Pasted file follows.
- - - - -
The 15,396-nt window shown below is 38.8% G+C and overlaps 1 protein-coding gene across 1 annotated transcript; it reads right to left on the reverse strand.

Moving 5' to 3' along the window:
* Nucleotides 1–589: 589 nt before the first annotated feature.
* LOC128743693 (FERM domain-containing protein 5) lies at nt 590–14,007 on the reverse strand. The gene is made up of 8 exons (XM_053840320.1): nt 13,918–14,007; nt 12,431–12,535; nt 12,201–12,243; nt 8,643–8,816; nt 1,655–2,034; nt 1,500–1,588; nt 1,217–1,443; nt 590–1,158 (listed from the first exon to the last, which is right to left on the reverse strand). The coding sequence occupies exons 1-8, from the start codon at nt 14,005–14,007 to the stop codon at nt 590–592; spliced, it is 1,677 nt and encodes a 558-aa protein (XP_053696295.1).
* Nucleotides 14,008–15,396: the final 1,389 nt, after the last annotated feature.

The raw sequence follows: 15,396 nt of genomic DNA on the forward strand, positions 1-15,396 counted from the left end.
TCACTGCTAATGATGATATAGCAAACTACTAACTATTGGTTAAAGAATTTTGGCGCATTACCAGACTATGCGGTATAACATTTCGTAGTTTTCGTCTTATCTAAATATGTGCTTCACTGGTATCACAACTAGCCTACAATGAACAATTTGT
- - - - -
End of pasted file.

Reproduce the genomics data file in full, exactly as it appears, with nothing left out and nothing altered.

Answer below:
The 15,396-nt window shown below is 38.8% G+C and overlaps 1 protein-coding gene across 1 annotated transcript; it reads right to left on the reverse strand.

Moving 5' to 3' along the window:
* Nucleotides 1–589: 589 nt before the first annotated feature.
* LOC128743693 (FERM domain-containing protein 5) lies at nt 590–14,007 on the reverse strand. The gene is made up of 8 exons (XM_053840320.1): nt 13,918–14,007; nt 12,431–12,535; nt 12,201–12,243; nt 8,643–8,816; nt 1,655–2,034; nt 1,500–1,588; nt 1,217–1,443; nt 590–1,158 (listed from the first exon to the last, which is right to left on the reverse strand). The coding sequence occupies exons 1-8, from the start codon at nt 14,005–14,007 to the stop codon at nt 590–592; spliced, it is 1,677 nt and encodes a 558-aa protein (XP_053696295.1).
* Nucleotides 14,008–15,396: the final 1,389 nt, after the last annotated feature.

The raw sequence follows: 15,396 nt of genomic DNA on the forward strand, positions 1-15,396 counted from the left end.
TCACTGCTAATGATGATATAGCAAACTACTAACTATTGGTTAAAGAATTTTGGCGCATTACCAGACTATGCGGTATAACATTTCGTAGTTTTCGTCTTATCTAAATATGTGCTTCACTGGTATCACAACTAGCCTACAATGAACAATTTGT